Fringe benefits and employee perks in type often include various forms of non-wage compensations provided to employees as well as their regular salaries or wages. In certain instances where an employee trades wages for any other form of fringe benefit, this is usually referred to as “salary replacement” or “pay for performance” agreement. These agreements are typically considered invalid when one party does not show enough bargaining ability to bargain for a better agreement.
Normally, such agreements are intended to provide employees with the financial support that may be needed during lean times. Some employers who do offer such benefits to workers include: hospitals, nursing homes, individual family businesses, educational facilities, restaurants, law firms, government agencies, publishing houses, and many more. Such benefits, and especially fringe benefits, are usually a very good benefit package for an employee as they can easily replace a regular monthly salary, increase a person’s earning potential, and/or allow an employee to continue with a career while making a smaller monthly salary. When fringe benefits are offered by employers to their employees, it is usually done so in increments or at a cost lower than the total amount of salary being paid out in regular salary increases. Also, this type of agreement allows employees who may be on temporary assignments to maintain a steady flow of work by receiving the same level of support as they would receive if they were working full time.
Employees’ benefits are not limited to just the employers who are offering them. It is also possible for an employee to give employers a gift of time with pay that would help both the employer and employee. For instance, an employee who is volunteering for a local humanitarian organization may give up time from his or her day job and devote that time to helping vulnerable children. This type of benefit may be a lifesaver for a worker who knows that he or she may not have full-time hours available to spend on the project.
As a rule, most employers consider any fringe benefits offered to employees as being advantageous to them. They consider this because employees who receive benefits or compensation in addition to their regular wages and salaries generally are more likely to feel inclined to provide a beneficial service for the employer. Additionally, employees who receive any type of assistance other than a regular salary increase often do so because they believe that doing so will improve their personal financial situation. When this occurs, employers have an even better reason to offer such benefits and favorable conditions to employees.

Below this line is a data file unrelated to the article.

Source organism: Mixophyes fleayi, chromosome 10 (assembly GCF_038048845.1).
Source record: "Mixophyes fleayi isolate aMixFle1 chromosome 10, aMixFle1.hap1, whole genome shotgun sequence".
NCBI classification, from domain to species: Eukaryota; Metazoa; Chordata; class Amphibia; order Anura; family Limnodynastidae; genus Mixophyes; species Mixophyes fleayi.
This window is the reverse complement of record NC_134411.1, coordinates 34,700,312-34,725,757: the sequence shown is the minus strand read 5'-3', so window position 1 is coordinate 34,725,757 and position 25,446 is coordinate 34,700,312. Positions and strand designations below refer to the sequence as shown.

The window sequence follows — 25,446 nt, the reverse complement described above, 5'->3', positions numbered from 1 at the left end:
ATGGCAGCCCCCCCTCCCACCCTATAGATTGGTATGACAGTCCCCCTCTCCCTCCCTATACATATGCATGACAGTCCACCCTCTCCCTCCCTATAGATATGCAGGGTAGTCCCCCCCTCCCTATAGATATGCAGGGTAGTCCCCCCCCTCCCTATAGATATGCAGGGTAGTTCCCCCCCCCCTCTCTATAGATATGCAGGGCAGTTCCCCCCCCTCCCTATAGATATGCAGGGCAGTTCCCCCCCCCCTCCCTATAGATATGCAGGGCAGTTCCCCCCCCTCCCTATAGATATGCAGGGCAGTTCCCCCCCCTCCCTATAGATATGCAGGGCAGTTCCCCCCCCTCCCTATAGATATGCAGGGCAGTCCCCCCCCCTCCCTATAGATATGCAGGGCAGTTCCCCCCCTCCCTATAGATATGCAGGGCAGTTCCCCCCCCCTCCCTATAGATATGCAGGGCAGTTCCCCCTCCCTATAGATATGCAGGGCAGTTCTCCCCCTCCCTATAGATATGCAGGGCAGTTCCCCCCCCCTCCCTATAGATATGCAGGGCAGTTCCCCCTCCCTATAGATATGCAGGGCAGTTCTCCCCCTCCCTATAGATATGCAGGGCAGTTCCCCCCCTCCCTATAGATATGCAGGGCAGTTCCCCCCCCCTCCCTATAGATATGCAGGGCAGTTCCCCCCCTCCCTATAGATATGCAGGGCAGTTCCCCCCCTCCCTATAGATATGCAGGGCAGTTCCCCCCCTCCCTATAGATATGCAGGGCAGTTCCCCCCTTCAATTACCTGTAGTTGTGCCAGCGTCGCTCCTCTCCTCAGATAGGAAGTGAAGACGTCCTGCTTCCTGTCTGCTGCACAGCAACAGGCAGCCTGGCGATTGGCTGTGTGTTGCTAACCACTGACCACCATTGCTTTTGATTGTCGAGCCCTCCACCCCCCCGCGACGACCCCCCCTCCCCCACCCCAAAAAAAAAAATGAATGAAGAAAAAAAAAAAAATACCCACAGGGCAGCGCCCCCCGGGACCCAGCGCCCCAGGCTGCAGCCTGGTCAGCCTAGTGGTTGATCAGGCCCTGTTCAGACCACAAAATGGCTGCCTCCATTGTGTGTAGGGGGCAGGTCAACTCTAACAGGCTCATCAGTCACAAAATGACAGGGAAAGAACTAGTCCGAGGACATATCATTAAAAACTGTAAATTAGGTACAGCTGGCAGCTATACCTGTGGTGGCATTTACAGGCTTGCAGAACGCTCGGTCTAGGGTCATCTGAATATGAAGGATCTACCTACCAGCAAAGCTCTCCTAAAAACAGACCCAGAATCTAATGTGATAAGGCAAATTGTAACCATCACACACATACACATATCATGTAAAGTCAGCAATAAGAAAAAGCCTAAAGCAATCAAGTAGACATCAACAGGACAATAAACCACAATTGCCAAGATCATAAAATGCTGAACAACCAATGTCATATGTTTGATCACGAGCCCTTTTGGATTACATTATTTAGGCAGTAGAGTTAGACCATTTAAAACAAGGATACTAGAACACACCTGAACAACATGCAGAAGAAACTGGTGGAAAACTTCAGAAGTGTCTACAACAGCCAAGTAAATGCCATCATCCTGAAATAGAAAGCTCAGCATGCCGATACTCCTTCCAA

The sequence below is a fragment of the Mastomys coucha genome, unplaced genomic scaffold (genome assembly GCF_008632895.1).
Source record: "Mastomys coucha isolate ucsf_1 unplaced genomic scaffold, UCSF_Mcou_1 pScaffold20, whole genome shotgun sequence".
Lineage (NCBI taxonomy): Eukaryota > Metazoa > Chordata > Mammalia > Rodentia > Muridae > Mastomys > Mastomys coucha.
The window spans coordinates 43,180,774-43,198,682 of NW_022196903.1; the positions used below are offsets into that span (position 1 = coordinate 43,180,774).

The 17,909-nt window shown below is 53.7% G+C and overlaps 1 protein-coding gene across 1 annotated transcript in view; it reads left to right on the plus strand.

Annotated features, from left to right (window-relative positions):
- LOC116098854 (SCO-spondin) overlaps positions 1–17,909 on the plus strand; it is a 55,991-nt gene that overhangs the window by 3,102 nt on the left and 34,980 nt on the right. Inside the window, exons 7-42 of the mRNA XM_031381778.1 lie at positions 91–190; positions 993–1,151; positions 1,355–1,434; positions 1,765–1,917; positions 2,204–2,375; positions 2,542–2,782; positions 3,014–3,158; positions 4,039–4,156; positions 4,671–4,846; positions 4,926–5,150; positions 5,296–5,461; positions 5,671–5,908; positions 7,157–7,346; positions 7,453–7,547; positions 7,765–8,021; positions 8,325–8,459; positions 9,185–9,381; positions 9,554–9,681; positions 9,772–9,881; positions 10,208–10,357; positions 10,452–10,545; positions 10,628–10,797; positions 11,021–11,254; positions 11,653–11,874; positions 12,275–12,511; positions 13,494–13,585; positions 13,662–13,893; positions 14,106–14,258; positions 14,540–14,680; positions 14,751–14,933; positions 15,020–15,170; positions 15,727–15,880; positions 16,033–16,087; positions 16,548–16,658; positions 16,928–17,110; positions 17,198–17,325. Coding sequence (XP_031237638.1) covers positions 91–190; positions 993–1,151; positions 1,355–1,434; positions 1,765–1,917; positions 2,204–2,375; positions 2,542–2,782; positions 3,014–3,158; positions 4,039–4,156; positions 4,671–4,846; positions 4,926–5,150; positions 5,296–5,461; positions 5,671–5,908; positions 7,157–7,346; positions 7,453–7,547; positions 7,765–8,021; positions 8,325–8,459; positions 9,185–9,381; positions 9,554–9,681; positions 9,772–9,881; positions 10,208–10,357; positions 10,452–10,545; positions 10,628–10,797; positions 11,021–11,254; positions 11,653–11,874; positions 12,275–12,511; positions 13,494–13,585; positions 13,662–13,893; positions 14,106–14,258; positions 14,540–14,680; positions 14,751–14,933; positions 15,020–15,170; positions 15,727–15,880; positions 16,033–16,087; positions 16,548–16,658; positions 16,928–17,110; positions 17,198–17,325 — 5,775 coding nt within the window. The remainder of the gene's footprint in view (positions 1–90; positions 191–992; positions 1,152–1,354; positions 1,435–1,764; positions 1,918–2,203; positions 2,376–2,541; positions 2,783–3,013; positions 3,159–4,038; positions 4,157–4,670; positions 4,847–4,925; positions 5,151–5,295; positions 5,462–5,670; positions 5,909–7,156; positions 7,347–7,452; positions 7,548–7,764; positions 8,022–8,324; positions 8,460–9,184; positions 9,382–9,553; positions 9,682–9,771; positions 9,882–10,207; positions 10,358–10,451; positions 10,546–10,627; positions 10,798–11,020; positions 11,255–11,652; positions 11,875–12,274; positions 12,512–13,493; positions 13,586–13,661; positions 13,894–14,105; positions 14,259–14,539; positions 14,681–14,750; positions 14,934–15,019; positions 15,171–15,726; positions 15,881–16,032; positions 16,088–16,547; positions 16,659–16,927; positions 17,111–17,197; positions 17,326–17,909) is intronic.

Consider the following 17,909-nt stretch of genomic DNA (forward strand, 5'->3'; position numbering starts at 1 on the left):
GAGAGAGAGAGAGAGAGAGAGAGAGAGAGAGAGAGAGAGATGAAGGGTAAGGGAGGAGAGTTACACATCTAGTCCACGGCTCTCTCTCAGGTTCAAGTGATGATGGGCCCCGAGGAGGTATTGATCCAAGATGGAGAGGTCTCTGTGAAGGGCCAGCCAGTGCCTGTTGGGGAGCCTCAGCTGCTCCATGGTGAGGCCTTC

Many companies that offer fringe benefits offer them only to a select few employees. In fact, some employers only extend benefits to those who work in the finance, accounting or legal areas of their business. Other companies only extend fringe benefits to full-time employees. Full-time employees who work in the human resources department are often the ones that receive the bulk of these benefits. Some businesses may only offer these benefits to employees who have been with the company for a minimum of one year. Other employers may only offer these types of benefits to newly hired employees, after an established period of time has passed and an employee has worked with the company for at least one year.
One thing is certain: it does make sense to pay for the employee’s fringe benefits. After all, this is an investment for your business. The more money you can save on employee benefits for your employees, the more money you will have left over from your business operating expenses to pay for investments and other activities. If a company offers any type of benefits to its employees, it must be able to discern which benefits actually benefit the employee’s overall financial situation, and which are unnecessary. Doing so will allow you to afford to provide your employees with high quality benefits at affordable prices.